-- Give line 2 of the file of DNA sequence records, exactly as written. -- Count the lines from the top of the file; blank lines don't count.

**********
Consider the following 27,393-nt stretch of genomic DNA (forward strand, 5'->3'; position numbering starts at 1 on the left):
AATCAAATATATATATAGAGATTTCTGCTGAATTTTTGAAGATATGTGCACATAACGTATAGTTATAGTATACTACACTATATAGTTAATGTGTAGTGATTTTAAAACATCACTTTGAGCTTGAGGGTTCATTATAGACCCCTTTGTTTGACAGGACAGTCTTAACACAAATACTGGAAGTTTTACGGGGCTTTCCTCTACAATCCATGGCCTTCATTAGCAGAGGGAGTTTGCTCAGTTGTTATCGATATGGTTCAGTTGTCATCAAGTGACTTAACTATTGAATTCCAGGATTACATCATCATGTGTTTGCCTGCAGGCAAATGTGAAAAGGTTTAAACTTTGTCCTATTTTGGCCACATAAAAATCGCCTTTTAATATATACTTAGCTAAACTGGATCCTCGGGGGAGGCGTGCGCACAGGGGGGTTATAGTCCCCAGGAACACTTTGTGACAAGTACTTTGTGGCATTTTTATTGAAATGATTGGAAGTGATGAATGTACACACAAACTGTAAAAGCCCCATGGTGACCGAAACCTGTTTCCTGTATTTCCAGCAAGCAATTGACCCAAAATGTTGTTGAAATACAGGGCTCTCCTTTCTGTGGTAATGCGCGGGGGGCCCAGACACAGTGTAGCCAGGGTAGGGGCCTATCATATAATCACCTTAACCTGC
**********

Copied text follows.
AATCAAATATATATATAGAGATTTCTGCTGAATTTTTGAAGATATGTGCACATAACGTATAGTTATAGTATACTACACTATATAGTTAATGTGTAGTGATTTTAAAACATCACTTTGAGCTTGAGGGTTCATTATAGACCCCTTTGTTTGACAGGACAGTCTTAACACAAATACTGGAAGTTTTACGGGGCTTTCCTCTACAATCCATGGCCTTCATTAGCAGAGGGAGTTTGCTCAGTTGTTATCGATATGGTTCAGTTGTCATCAAGTGACTTAACTATTGAATTCCAGGATTACATCATCATGTGTTTGCCTGCAGGCAAATGTGAAAAGGTTTAAACTTTGTCCTATTTTGGCCACATAAAAATCGCCTTTTAATATATACTTAGCTAAACTGGATCCTCGGGGGAGGCGTGCGCACAGGGGGGTTATAGTCCCCAGGAACACTTTGTGACAAGTACTTTGTGGCATTTTTATTGAAATGATTGGAAGTGATGAATGTACACACAAACTGTAAAAGCCCCATGGTGACCGAAACCTGTTTCCTGTATTTCCAGCAAGCAATTGACCCAAAATGTTGTTGAAATACAGGGCTCTCCTTTCTGTGGTAATGCGCGGGGGGCCCAGACACAGTGTAGCCAGGGTAGGGGCCTATCATATAATCACCTTAACCTGC